Strategies for Sustainable Finances
By Pat Christianson and Rosana Francescato
What’s the formula for healthy personal finances? It comes down to 20% knowledge and 80% behavior.
That’s according to Tiffany Groode, who spoke at the informative Women in Cleantech and Sustainability event “Financial Planning for Cleantech and Sustainability Professionals.”
Simply increasing your income, she said, doesn’t lead to wealth if you don’t change your behavior. Whether you make $45,000 or $250,000, you won’t get ahead if you spend it all and and more, getting into debt.
Tiffany gave two basic principles for building wealth:
Mistake 1. Not saving for emergencies
A surprising number of people in the U.S. cannot afford to pay an unexpected $400 bill without going into debt. We’re not prepared for emergencies.
So, how do you prepare? Ensure you have some liquid available cash. That means that you don’t need to sell anything to come up with the cash you need.
What can you do to build this emergency fund?
Even though this goes against common wisdom, Tiffany advised not to start saving via a 401(k) plan until you’ve already built up your emergency fund. Not having cash at hand for emergencies can make you go into credit card or personal loan debt, which has a higher interest rate than the gains you can get from your 401(k).
Having an emergency fund allows you to stay outside the credit card debt cycle.
Mistake 2. Not having enough saved in case you lose your job
How much should you have in the bank if you lose your job? The rule of thumb Tiffany uses is enough to cover 3 to 6 months of your basic needs.
This security blanket should not be in the form of something risky, like stocks. It should be in liquid savings.
Tiffany uses the concept of "4 Walls" to define the basic needs you should cover:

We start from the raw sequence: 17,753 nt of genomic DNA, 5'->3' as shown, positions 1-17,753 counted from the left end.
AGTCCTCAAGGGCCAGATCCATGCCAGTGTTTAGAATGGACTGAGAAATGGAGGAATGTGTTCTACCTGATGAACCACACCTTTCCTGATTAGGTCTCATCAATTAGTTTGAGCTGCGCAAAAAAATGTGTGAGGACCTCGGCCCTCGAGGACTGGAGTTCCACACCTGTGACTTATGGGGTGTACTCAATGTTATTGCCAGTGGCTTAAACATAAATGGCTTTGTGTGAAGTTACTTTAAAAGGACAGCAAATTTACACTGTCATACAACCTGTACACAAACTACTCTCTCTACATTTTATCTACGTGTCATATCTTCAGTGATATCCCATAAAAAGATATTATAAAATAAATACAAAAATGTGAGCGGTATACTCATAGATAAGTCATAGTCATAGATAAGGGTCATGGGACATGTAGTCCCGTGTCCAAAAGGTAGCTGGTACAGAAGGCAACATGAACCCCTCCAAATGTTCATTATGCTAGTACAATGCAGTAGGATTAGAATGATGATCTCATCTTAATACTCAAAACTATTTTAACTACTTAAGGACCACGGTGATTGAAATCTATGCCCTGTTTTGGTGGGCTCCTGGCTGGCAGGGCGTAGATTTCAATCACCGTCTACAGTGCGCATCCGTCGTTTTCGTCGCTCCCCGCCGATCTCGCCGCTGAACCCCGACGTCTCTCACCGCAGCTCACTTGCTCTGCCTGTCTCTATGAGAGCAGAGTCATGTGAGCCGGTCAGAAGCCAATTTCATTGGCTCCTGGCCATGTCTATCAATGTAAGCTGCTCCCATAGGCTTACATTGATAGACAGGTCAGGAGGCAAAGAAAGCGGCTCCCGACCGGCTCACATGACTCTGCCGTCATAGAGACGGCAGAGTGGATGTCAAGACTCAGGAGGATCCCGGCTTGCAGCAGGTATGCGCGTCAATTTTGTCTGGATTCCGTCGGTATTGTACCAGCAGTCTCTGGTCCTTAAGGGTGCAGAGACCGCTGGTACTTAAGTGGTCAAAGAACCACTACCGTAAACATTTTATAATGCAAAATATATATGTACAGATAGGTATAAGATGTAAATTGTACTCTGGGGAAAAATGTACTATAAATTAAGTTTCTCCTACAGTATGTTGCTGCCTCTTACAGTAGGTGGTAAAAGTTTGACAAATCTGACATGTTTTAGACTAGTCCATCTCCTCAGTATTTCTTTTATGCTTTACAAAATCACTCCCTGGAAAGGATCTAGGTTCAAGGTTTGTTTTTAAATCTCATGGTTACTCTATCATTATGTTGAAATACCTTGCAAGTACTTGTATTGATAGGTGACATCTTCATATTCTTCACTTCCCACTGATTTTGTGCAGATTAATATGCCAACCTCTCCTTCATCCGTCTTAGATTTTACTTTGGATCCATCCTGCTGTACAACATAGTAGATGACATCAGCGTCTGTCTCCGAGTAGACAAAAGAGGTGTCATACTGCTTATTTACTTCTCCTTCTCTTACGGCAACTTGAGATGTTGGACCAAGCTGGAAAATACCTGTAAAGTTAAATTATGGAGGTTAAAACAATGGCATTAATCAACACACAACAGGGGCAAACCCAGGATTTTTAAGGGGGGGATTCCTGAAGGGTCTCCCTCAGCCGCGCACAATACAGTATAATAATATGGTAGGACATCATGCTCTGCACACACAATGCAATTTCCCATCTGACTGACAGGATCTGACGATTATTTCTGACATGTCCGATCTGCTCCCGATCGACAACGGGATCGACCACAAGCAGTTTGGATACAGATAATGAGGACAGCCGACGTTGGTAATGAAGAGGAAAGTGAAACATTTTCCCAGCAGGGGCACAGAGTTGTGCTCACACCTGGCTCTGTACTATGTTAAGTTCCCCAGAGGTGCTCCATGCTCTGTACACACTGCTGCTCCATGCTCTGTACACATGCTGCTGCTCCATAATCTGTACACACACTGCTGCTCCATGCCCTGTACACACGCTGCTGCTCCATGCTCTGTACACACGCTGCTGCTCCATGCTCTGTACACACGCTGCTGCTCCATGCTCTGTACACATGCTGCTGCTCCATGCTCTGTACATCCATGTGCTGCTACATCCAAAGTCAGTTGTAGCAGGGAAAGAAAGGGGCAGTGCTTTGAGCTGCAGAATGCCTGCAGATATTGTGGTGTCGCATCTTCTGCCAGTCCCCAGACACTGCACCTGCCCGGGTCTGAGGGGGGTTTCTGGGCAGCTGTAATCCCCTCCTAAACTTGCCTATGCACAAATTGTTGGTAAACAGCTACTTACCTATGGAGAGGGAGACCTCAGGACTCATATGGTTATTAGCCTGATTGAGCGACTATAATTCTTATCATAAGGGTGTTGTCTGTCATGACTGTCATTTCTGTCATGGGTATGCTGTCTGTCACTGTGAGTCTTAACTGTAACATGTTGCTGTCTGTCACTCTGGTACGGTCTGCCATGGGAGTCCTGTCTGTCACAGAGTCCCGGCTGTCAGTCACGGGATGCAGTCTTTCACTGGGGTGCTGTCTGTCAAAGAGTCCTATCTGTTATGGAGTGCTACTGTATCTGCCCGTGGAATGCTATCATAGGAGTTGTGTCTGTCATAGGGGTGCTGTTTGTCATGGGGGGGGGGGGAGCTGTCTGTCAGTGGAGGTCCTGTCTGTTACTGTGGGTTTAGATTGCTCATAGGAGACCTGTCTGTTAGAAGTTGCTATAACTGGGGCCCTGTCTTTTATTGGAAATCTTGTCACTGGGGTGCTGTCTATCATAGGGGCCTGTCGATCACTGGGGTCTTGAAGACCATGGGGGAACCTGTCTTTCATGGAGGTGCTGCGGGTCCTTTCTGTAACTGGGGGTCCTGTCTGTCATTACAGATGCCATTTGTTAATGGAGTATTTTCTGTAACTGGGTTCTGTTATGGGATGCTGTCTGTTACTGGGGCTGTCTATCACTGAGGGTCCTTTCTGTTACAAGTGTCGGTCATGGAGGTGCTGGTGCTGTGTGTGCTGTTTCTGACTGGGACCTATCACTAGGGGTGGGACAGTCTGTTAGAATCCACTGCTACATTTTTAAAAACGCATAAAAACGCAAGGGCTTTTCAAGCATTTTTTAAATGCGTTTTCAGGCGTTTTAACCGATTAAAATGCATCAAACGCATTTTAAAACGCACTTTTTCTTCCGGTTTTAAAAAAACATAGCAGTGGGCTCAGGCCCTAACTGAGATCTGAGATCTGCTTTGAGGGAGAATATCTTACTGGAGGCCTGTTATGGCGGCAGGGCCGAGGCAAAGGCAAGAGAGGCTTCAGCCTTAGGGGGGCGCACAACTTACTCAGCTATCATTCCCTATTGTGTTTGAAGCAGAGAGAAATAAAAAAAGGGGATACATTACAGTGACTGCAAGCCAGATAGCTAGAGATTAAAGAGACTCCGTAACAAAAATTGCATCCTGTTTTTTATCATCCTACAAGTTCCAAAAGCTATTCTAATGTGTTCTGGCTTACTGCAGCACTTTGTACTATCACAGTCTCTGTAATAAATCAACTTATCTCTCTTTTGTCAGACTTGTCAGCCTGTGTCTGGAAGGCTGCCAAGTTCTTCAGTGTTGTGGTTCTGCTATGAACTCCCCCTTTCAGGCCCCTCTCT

Mistake 3. Not having a clear strategy to pay debt
If you find yourself in debt, Tiffany recommends the Debt Snowball effect: Pay the minimum on all your credit cards except for one. Pay the maximum you can on that one. When that one is paid off, that money will be freed up to pay the next credit card. This strategy lets you pay your debt off faster, reducing the interest rates you pay.
It’s worth making sacrifices for a short time, she noted, to get financially healthy in the long run.
Mistake 4. Not planning for the future
As we all know, time is money! And not planning for the future can cost you.
In the U.S., instead of saving for retirement we tend to go into debt, doing things like tapping our retirement funds to send our kids to college. That generates extra penalties and loss of income. Tiffany advised that it’s better to take out student loans, which have a lower interest rate, than to spend all your retirement savings, which will be more difficult to replace.
A rule of thumb is to save 15% of your income for retirement. Saving is only part of the picture, though. Tiffany cautioned that there’s an opportunity cost in saving versus investing. The good news is that thanks to compounding interest, it’s never too late to start building up your finances, even if you don’t have a lot to start with.
How do you avoid these mistakes?
Look at where you spend your money, Tiffany advised.
To do this, list all your expenses by checking your credit card and bank statements. (Also ensure you’ve accounted for all your income.) This will help you see where your money is going.
You may realize you’re spending $300 a month on Starbucks, and $2,000 eating out. Can you save part of that instead?
Give every dollar a job. Understanding your spending and creating a clear spending plan is the most important step, said Tiffany, in reaching your financial goals.
A few of her parting words of advice:
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